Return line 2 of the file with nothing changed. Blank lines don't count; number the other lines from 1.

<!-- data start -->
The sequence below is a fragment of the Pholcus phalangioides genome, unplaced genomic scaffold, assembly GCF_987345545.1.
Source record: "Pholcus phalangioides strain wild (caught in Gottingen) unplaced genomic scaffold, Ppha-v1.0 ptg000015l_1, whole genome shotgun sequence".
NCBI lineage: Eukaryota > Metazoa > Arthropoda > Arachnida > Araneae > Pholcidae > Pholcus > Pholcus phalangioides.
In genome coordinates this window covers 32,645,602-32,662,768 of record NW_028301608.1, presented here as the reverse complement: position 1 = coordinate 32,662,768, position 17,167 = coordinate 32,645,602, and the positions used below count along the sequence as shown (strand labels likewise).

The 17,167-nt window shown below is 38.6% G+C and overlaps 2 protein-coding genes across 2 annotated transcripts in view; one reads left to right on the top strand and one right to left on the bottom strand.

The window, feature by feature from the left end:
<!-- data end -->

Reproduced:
Source record: "Pholcus phalangioides strain wild (caught in Gottingen) unplaced genomic scaffold, Ppha-v1.0 ptg000015l_1, whole genome shotgun sequence".